Massive, volcano-like eruption may explain dead star's mysterious slowdown

A powerful eruption from a magnetar — a supermagnetized version of a stellar remnant known as a neutron star — in this illustration.
A powerful eruption from a magnetar — a supermagnetized version of a stellar remnant known as a neutron star — in this illustration. (Image credit: NASA Goddard Space Flight Center/Chris Smith (USRA))

The fast-rotating husk of a dead star mysteriously slowed down, and astronomers think it's because of an "anti-glitch" that caused a gigantic volcano-like explosion from its surface.

The dead star, a magnetar classified as SGR 1935+2154 and located 30,000 light-years from Earth, suddenly decelerated in October 2020 before releasing a month-long barrage of radio waves. Now, a new study, published Jan. 12 in the journal Nature Astronomy, has revealed the likely cause: a massive eruption from the star corpse's surface.

Magnetars, and their less-magnetized cousins pulsars, are special types of neutron stars, which are ultradense remnants from the explosive deaths of stars. Compacted by intense gravitational forces to just a dozen miles wide while being as dense as an atom's nucleus, pulsars and magnetars have unusually strong magnetic fields that are often millions or trillions of times more powerful than Earth's. As the burnt-out stars spin rapidly in space — making a complete rotation once every few seconds — they sweep out a beam of intense electromagnetic radiation from their poles like giant lighthouses. The composition of their surfaces largely remains a mystery.

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"People have speculated that neutron stars could have the equivalent of volcanoes on their surface," lead author Matthew Baring, an astrophysicist at Rice University, said in a statement. "Our findings suggest that could be the case and that on this occasion, the rupture was most likely at or near the star's magnetic pole."

Astrophysicists study magnetars through the intense radiation they emit in the form of X-rays, radio waves and gamma-rays. For instance, as these rays head our way whenever a magnetar swings around to face us, studying the gaps between the X-ray pulses gives scientists a reliable measure of how fast a magnetar is spinning. Sometimes, these gaps between pulse trains decrease — indicating that a glitch, caused by a sudden change in the dead star's structure, has made it spin faster.

"In most glitches, the pulsation period gets shorter, meaning the star spins a bit faster than it had been," Baring said. "The textbook explanation is that over time, the outer, magnetized layers of the star slow down, but the inner, non-magnetized core does not. This leads to a buildup of stress at the boundary between these two regions, and a glitch signals a sudden transfer of rotational energy from the faster spinning core to the slower spinning crust."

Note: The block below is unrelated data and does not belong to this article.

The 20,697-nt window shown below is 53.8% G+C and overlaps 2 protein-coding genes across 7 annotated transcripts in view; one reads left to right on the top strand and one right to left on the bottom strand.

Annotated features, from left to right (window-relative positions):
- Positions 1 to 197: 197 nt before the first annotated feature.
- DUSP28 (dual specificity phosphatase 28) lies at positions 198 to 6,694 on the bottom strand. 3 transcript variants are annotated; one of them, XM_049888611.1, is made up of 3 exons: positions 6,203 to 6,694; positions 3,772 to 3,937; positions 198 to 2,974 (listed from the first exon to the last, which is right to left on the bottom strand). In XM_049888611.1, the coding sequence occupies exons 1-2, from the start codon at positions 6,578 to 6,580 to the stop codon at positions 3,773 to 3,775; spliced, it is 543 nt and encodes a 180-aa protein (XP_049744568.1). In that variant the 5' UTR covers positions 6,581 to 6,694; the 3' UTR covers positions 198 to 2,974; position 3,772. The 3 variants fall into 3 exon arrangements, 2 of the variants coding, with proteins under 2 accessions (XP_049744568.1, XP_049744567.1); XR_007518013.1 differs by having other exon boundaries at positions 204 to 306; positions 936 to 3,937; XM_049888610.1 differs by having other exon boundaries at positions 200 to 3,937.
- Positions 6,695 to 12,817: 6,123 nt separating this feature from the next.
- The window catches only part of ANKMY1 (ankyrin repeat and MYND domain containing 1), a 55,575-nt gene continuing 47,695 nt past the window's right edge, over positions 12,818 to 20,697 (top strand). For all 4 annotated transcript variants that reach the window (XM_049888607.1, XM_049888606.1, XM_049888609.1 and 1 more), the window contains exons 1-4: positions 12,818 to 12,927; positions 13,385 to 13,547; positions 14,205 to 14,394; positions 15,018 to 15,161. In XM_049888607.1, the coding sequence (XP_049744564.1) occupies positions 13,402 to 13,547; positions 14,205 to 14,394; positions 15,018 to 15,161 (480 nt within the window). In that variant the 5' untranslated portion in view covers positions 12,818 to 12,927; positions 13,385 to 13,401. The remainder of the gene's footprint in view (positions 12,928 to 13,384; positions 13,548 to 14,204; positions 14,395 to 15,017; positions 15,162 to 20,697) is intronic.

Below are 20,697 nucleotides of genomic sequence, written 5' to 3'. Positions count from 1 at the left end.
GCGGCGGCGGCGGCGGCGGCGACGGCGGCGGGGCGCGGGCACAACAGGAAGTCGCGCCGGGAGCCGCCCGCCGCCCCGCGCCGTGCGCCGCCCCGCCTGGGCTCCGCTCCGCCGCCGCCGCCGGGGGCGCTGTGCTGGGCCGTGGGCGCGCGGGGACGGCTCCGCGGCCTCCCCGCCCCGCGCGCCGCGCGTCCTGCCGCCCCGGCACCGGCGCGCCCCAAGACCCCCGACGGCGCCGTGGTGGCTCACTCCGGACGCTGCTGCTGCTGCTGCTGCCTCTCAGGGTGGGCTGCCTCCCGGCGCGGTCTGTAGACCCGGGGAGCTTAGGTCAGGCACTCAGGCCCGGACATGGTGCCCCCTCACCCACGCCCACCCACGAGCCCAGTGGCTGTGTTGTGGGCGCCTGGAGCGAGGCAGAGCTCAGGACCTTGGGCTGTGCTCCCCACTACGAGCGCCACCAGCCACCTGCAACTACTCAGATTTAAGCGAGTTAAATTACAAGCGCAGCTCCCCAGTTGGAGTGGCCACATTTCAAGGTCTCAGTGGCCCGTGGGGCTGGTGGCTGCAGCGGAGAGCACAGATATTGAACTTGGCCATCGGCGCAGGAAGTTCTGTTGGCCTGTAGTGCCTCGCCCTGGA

Many spin-up glitches have been observed before, but SGR 1935+2154's spin-down "anti-glitch" — which caused the star to slow down rather than speed up — is the third of its kind ever to be observed, and has so far defied explanation.

What's more, the sudden slowdown was followed by three fast radio bursts (FRBs) — ultrabright flashes of radio energy that can last just a few milliseconds — and a month-long series of radio pulses. Upon arriving at Earth, the radio emissions were picked up by China's Five-hundred-meter Aperture Spherical Telescope and marked the first time that any fast radio burst had been tracked to its source.

To get a better handle on what could have caused the stellar corpse to slow its spin, the researchers built a model that explained the anti-glitch's origin as an enormous and sudden eruption on the star's surface. The surface plasma from a region near one of the star's magnetic poles spewed outward, forming a charged particle wind that interfered with the magnetar's magnetic field and thus acted as a jolting brake against its rotation.

"A strong, massive particle wind emanating from the star for a few hours could establish the conditions for the drop in rotational period," Baring said.

The researchers think the eruption that caused the slowdown is also responsible for the intense radio emissions detected in its aftermath. But to be sure, they'll need to spot another magnetar throwing a cosmic tantrum.

"Given the rarity of spin-down glitches and radio signals from magnetars, their approximate synchronicity suggests an association, providing pivotal clues to their origin and triggering mechanisms with ramifications to the broader magnetar and FRB populations," the researchers wrote in the paper.

Ben Turner
Staff Writer

Ben Turner is a U.K. based staff writer at Live Science. He covers physics and astronomy, among other topics like tech and climate change. He graduated from University College London with a degree in particle physics before training as a journalist. When he's not writing, Ben enjoys reading literature, playing the guitar and embarrassing himself with chess.